print(0 if d<=z and r<=b else c(a,d-z) if r<=b and z>r else V-c(a,z) if r<=b or z<h else V-c(b,h))


For 11 characters more, I can get rid of the warning.

import math as m
x,y,z,d=(float(i) for i in raw_input().split(' '))
r=d/2
V=4*m.pi*r**3/3
if d>z:
a=m.sqrt((d-z)*z)
b=min(x,y)/2
h=r-m.sqrt(r**2-b**2)
c=lambda A,H: (3*A**2+H**2)*m.pi*H/6
print(0 if d<=z and r<=b else c(a,d-z) if r<=b and z>r else V-c(a,z) if r<=b or z<h else V-c(b,h))


Here are the test cases run on version 1:

$python spherevolume.py 1 1 1 1 0$ python spherevolume.py
1 1 0 1
0.523598775598
$python spherevolume.py 1 1 .5 1 0.261799387799$ python spherevolume.py
1 .999 1 1
0.279345334324
\$ python spherevolume.py
.1 1 1 0.5
spherevolume.py:65: RuntimeWarning: invalid value encountered in sqrt
a=n.sqrt((d-z)*z) or b
0.065429944144

• Even though this isn't code golf, you can shorten import numpy as n to from numpy import* and take away all of the n. in your code. – Timtech Jan 5 '14 at 23:37
• @Timtech Thanks for the heads up and suggestion. – user2487951 Jan 6 '14 at 17:30

# Mathematica

Using numerical integration with proper limits.

f[width_, length_, height_, diam_] :=
With[{r = diam/2, size = Min[width, length]/2},
Re@NIntegrate[
Boole[x^2 + y^2 + z^2 < r^2], {x, -r, r}, {y, -r, r},
{z, -r, Max[-r, If[size >= r, r - height, Sqrt[r^2 - size^2]]]}]
]


## Reference Implementation - C#

using System;

namespace thinkoutsidethebox
{
class Program
{
static void Main(string[] args)
{
Console.WriteLine(OutsideTheBox(1, 1, 1, 1));
Console.WriteLine(OutsideTheBox(1, 1, 0, 1));
Console.WriteLine(OutsideTheBox(1, 1, 0.5, 1));
Console.WriteLine(OutsideTheBox(1, 0.999, 1, 1));
Console.WriteLine(OutsideTheBox(0.1, 1, 1, 0.5));
}

static double OutsideTheBox(double x, double y, double z, double d)
{
x = Math.Min(x, y);
double r = d / 2; // radius
double xr = x / 2; // box 'radius'
double inside = 0; // distance the sphere sits inside the box
if (d <= x && d <= z) // it fits
{
return 0;
}
else if (d <= x || r - Math.Sqrt(r * r - xr * xr) > z) // it sits on the bottom
{
inside = z;
}
else // it sits on the rim
{
inside = r - Math.Sqrt(r * r - xr * xr);
}
// now use the formula from Wikipedia
double h = d - inside;
return (Math.PI * h * h / 3) * (3 * r - h);
}
}
}


Output:

0
0.523598775598299
0.261799387799149
0.279345334323962
0.0654299441440212

• I do not understand these results. The first one is obviously 0. The second one has no height, so that one should be 1. The third one can house the ball, and exactly half of it is above it (answer should be 0.5). The box in case 4 is just a little to small, so it rests on top of the box. The answer should be a little bit more than 0.5. The answer for the last one should be >0.5, as the width/length is not sufficient to fit the ball inside. – Sumurai8 Jan 6 '14 at 19:17
• @Sumurai8 "Output: the total volume (not the percentage) of the sphere outside the box." – Kendall Frey Jan 6 '14 at 19:22

# Ruby

Let's see...
If the box is fully inside, then width>diameter; length>diameter and height>diameter.
That should be the 1st check to run.

If it's sitting at the bottom, then w>d ; l>d and h V=(pi*h^2 /3)*(3r-h) So in that case, We just get the height and run it through that.

If it's stuck, we use a similar formula (V=(pi*h/6)*(3a^2 + h^2)). In fact our earlier formula is based on this one! Essentially, we use that, and a is simply the smaller one of w and l. (hint, we can get height by doing h=r-a)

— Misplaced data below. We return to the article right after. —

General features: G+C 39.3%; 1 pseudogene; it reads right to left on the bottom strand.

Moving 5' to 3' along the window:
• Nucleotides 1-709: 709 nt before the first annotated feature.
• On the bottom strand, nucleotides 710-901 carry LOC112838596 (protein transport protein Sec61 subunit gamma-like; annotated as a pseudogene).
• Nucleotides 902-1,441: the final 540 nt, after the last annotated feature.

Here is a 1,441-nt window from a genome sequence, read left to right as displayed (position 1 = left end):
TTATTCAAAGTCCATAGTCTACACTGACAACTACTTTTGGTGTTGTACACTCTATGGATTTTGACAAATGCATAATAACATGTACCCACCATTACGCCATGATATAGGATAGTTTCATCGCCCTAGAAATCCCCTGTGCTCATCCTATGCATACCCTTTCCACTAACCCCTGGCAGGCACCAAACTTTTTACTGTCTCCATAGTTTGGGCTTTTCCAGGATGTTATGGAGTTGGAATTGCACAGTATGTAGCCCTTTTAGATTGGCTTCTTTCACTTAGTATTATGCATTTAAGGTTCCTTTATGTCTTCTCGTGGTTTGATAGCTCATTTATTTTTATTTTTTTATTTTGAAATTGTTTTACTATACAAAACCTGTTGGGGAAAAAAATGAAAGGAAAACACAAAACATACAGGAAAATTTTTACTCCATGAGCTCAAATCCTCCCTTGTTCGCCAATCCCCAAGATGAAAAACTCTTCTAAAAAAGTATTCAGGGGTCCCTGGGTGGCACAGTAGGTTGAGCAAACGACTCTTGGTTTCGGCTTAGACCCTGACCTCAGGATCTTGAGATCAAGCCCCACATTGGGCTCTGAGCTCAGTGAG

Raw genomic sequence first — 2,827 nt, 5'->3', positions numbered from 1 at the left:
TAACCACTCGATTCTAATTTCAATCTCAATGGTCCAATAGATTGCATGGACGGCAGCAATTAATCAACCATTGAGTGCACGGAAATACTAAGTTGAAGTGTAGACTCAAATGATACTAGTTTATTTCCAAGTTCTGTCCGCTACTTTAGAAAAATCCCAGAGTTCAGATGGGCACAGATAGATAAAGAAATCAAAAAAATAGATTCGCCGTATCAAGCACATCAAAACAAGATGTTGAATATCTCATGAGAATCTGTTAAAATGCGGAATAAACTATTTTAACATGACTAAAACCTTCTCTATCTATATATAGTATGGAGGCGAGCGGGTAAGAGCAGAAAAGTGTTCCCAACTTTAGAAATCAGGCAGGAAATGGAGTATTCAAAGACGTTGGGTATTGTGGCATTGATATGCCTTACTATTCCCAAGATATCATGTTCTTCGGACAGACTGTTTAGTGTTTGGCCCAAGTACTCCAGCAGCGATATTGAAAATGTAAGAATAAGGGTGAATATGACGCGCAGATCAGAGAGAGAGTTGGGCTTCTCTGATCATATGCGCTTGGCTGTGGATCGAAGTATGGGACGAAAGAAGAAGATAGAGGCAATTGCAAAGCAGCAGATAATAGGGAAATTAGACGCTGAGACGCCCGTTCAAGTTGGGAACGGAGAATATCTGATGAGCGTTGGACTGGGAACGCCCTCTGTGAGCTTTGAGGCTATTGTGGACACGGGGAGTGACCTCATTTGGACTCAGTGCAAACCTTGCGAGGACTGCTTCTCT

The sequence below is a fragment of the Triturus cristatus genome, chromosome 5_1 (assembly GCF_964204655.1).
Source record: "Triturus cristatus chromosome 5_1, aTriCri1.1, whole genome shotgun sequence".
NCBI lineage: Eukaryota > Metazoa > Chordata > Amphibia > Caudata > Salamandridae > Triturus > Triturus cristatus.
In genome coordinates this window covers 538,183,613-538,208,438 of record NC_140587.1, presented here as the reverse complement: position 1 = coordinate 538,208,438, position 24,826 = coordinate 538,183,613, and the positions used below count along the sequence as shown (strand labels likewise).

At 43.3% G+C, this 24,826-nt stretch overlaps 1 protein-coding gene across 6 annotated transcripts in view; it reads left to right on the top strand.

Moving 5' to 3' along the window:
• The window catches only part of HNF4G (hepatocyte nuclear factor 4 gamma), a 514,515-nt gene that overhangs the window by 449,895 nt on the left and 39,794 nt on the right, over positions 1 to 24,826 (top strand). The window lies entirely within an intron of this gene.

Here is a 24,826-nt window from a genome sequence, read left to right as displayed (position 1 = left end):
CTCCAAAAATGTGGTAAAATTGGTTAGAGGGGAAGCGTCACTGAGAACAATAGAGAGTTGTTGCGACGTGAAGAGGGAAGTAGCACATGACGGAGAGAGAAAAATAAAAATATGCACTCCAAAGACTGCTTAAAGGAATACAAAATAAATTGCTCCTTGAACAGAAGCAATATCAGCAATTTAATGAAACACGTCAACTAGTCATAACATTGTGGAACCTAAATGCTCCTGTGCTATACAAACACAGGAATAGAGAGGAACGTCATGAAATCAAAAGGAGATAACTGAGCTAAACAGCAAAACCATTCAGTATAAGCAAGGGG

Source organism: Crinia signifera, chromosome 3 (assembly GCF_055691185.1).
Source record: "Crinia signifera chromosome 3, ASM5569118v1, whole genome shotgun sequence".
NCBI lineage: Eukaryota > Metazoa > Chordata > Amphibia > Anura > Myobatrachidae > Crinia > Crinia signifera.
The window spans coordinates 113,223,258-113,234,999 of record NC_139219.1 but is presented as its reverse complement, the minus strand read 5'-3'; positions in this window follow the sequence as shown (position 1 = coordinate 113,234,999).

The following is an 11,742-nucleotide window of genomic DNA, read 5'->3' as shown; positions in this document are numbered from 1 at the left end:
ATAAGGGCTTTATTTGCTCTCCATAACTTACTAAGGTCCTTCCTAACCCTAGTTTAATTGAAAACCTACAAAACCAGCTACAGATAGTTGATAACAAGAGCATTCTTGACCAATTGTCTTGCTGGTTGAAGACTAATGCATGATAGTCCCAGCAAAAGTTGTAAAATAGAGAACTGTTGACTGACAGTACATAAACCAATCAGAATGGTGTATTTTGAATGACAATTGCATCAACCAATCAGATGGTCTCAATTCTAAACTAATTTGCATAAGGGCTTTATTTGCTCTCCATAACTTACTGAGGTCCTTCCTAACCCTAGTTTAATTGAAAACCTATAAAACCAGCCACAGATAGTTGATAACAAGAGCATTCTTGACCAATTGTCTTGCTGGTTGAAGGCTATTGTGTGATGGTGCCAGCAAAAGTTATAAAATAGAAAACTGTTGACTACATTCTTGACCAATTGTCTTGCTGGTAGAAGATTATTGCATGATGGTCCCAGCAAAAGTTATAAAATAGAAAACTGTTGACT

Now the code!

def TOTB(wi,le,hi,di)
if wi>=di and le>=di and hi>=di
res = 0
elsif wi>=di and le>=di
r = di/2
res = 3*r
res -= hi
res *= Math::PI
res *= hi*hi
res /= 3
else
r = di/2
if wi>le
a=le
else
a=wi
end #had issues with the Ternary operator on ruby 2.2dev
h = r-a
res = 3*a*a
res += h*h
res *= Math::PI
res *= h
res /= 6
end
res
end


Note** I didn't test it too much, so an error may have crept in, if anyone notices one, do tell!
The math is solid though.
Shorter version:

v1 = ->r,h{(3*r -h)*Math::PI*h*h/3}
v2 = ->r,a{h=r-a;((3*a*a)+(h*h))*h*Math::PI/6}
TOTB = ->wi,le,hi,di{(di<wi&&di<le&&di<hi)?0:((di<wi&&di<le)?v1[di/2,hi]:v2[di/2,((wi>le)?le:wi)])}


(Now I know for sure that getting h for v2 is done differently, but I'll fix it later.

• Nice. That code reads clearly. But are you sure about the following statement? "we can get height by doing h=r-a" I was just reading up on the spherical cap formulae, and the diagram doesn't suggest a relationship so simple. I'll give it another read. – Darren Stone Jan 5 '14 at 2:18
• @DarrenStone Now that I look back I'm not sure. I'm extraordinarily down/exhausted, but either way, it's very easy to patch! – user11485 Jan 5 '14 at 2:34
• I'm almost sure a = wi > le ? le : wi should work. Otherwise, you have a bug. – Konrad Borowski Jan 5 '14 at 9:05
• a = wi>le?le:wi did not work. I'm guessing it's because I'm running git ruby (2.2 developer), it might have said imbalance. – user11485 Jan 5 '14 at 20:27

c++

#define _USE_MATH_DEFINES   //so I can use M_PI
#include <math.h>           //so I can use sqrt()
#include <iostream>
#include <algorithm>

using namespace std;

int main()
{
double w;
double l;
double d;
double sd;
double min_wl;
double pdbd;
double sl;
cin >> w >> l >> d >> sd;

min_wl = min(w, l);
if(sd <= min_wl)
{
pdbd = 0.0;
} else
{
pdbd = (sqrt((((sd/2)*(sd/2))-((min_wl/2)*(min_wl/2)))) + (sd/2));
}
sl = sd - d;

if(sd <= min(min_wl, d))
{
cout << 0;
return 0;
} else if((sl < pdbd) && (pdbd > 0.0))    //sits on lip of box
{
cout << (M_PI * (((sd/2) * pdbd * pdbd) - ((pdbd * pdbd * pdbd)/(3))));
return 0;
} else                  //sits on bottom of box
{
cout << (M_PI * (((sd/2) * sl * sl)-((sl * sl * sl)/(3))));
return 0;
}
return 0;
}


My code finds the volume of the solid of rotation of the graph of some portion of a half-circle. pdbd holds the linear distance of the projection of a point on the surface of the sphere that touches the lip of the box to the diameter of the sphere that, if extended, would be normal to the bottom of the box. The two expressions that contain M_PI are basically the anti-derivative of the integral of pi * -(x^2)+2rx with respect to x (where x is a measure of the length along the above mentioned diameter through the sphere and where r is the radius of the sphere) evaluated at either pdbd or the difference of the sphere diameter and the box depth depending on the particular case that occurs with the different dimensions.